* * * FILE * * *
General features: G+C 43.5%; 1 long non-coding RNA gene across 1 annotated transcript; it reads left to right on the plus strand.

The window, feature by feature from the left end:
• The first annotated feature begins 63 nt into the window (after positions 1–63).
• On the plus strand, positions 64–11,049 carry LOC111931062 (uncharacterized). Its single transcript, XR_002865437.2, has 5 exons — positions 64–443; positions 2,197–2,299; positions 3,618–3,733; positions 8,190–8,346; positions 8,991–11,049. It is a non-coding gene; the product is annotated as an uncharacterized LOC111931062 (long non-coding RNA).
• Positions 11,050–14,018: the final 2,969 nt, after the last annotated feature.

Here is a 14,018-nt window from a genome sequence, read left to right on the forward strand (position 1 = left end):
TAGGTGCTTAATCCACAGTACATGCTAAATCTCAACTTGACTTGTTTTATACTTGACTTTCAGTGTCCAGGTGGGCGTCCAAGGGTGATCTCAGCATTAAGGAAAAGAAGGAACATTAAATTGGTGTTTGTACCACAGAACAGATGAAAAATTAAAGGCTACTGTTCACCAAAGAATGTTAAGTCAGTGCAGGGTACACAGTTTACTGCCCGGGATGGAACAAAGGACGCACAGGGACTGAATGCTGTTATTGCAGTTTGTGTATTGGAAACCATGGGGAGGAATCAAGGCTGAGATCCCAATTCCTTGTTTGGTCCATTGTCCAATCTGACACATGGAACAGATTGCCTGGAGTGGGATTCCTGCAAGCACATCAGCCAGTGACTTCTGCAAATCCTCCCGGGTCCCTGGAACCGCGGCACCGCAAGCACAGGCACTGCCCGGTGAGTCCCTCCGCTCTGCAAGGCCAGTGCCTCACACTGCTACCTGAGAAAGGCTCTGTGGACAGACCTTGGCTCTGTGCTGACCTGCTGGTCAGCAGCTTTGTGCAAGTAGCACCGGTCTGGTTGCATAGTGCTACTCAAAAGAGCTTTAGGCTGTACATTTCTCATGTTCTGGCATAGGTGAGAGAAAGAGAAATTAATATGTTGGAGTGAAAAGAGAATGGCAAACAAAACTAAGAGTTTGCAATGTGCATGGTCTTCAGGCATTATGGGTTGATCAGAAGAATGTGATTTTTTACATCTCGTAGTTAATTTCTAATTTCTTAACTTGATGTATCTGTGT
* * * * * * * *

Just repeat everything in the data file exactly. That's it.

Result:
General features: G+C 43.5%; 1 long non-coding RNA gene across 1 annotated transcript; it reads left to right on the plus strand.

The window, feature by feature from the left end:
• The first annotated feature begins 63 nt into the window (after positions 1–63).
• On the plus strand, positions 64–11,049 carry LOC111931062 (uncharacterized). Its single transcript, XR_002865437.2, has 5 exons — positions 64–443; positions 2,197–2,299; positions 3,618–3,733; positions 8,190–8,346; positions 8,991–11,049. It is a non-coding gene; the product is annotated as an uncharacterized LOC111931062 (long non-coding RNA).
• Positions 11,050–14,018: the final 2,969 nt, after the last annotated feature.

Here is a 14,018-nt window from a genome sequence, read left to right on the forward strand (position 1 = left end):
TAGGTGCTTAATCCACAGTACATGCTAAATCTCAACTTGACTTGTTTTATACTTGACTTTCAGTGTCCAGGTGGGCGTCCAAGGGTGATCTCAGCATTAAGGAAAAGAAGGAACATTAAATTGGTGTTTGTACCACAGAACAGATGAAAAATTAAAGGCTACTGTTCACCAAAGAATGTTAAGTCAGTGCAGGGTACACAGTTTACTGCCCGGGATGGAACAAAGGACGCACAGGGACTGAATGCTGTTATTGCAGTTTGTGTATTGGAAACCATGGGGAGGAATCAAGGCTGAGATCCCAATTCCTTGTTTGGTCCATTGTCCAATCTGACACATGGAACAGATTGCCTGGAGTGGGATTCCTGCAAGCACATCAGCCAGTGACTTCTGCAAATCCTCCCGGGTCCCTGGAACCGCGGCACCGCAAGCACAGGCACTGCCCGGTGAGTCCCTCCGCTCTGCAAGGCCAGTGCCTCACACTGCTACCTGAGAAAGGCTCTGTGGACAGACCTTGGCTCTGTGCTGACCTGCTGGTCAGCAGCTTTGTGCAAGTAGCACCGGTCTGGTTGCATAGTGCTACTCAAAAGAGCTTTAGGCTGTACATTTCTCATGTTCTGGCATAGGTGAGAGAAAGAGAAATTAATATGTTGGAGTGAAAAGAGAATGGCAAACAAAACTAAGAGTTTGCAATGTGCATGGTCTTCAGGCATTATGGGTTGATCAGAAGAATGTGATTTTTTACATCTCGTAGTTAATTTCTAATTTCTTAACTTGATGTATCTGTGT